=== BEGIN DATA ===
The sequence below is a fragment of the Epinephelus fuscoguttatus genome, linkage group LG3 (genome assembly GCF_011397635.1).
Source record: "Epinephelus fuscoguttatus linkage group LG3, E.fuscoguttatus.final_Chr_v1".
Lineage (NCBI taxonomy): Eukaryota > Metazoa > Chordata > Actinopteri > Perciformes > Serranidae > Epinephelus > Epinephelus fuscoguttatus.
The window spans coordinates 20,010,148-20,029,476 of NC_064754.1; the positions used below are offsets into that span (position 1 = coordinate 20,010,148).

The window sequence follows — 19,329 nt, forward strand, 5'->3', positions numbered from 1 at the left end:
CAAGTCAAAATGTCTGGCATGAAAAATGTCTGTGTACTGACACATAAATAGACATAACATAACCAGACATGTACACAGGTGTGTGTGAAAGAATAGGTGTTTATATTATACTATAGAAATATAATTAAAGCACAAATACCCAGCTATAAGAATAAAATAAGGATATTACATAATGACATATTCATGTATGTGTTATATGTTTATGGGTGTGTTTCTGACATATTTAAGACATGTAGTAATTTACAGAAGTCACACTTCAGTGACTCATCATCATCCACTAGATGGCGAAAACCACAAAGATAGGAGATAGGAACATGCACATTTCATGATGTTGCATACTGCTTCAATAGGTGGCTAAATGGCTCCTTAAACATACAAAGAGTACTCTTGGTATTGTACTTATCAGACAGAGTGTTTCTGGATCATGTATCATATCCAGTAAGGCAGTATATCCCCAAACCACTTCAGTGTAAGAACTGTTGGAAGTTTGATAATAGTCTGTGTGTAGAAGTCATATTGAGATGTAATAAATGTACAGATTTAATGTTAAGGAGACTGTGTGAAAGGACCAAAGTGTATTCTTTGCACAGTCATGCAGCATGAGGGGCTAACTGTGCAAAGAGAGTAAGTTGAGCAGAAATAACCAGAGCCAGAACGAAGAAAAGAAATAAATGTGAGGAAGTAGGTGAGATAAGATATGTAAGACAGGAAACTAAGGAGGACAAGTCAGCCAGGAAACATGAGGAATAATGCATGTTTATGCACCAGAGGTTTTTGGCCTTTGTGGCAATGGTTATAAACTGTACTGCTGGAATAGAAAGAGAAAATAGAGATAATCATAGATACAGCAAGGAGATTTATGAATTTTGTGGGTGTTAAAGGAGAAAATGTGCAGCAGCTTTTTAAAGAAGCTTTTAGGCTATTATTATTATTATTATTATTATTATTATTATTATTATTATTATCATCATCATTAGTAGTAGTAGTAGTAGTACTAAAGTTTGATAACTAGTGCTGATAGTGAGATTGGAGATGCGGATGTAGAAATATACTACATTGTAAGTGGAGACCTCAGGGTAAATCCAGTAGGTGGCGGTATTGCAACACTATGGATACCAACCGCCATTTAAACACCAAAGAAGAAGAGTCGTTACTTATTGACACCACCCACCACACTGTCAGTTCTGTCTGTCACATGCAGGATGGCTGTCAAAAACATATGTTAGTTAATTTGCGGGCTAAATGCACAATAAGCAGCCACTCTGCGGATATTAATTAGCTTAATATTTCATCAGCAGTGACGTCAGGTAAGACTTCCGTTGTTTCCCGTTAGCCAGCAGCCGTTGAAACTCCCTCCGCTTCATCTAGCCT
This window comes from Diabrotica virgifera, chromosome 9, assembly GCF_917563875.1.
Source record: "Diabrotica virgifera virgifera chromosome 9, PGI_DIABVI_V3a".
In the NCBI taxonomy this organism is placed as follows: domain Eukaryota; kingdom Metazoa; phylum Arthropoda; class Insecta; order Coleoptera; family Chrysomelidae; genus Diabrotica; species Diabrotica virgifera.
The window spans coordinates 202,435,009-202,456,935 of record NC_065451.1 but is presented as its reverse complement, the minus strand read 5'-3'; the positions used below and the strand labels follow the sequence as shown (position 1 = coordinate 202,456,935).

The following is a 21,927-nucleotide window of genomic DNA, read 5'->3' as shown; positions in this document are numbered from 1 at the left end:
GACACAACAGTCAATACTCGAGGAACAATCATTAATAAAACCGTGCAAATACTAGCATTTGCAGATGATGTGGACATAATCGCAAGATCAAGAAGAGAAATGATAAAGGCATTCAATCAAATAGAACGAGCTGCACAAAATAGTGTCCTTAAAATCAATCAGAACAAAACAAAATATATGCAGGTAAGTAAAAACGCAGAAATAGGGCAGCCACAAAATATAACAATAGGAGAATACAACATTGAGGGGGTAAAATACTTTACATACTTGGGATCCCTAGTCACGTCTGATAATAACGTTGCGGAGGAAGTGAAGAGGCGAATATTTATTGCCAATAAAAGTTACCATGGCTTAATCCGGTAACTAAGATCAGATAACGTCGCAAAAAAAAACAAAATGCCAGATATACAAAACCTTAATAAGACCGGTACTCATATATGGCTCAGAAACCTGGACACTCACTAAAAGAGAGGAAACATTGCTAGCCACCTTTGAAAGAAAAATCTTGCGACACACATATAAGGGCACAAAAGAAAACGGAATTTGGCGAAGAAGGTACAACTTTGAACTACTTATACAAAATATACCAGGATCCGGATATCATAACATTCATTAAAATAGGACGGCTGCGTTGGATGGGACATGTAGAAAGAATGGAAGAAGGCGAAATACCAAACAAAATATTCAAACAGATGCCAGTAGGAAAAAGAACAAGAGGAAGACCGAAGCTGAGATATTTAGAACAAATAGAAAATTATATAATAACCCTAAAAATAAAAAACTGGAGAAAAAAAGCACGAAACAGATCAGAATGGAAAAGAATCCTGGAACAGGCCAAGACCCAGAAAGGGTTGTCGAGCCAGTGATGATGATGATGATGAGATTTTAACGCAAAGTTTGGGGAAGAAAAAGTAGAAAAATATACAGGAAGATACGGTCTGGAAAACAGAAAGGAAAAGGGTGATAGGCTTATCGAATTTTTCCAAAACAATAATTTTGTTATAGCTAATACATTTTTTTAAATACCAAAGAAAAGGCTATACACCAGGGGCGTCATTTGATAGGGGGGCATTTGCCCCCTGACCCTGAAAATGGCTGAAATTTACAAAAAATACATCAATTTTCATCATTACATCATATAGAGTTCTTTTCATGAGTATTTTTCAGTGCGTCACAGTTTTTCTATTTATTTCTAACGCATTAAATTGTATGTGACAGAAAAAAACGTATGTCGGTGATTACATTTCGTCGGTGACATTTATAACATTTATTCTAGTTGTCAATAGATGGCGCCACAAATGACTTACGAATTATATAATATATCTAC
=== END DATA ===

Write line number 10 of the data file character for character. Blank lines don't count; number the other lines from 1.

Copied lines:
The window spans coordinates 202,435,009-202,456,935 of record NC_065451.1 but is presented as its reverse complement, the minus strand read 5'-3'; the positions used below and the strand labels follow the sequence as shown (position 1 = coordinate 202,456,935).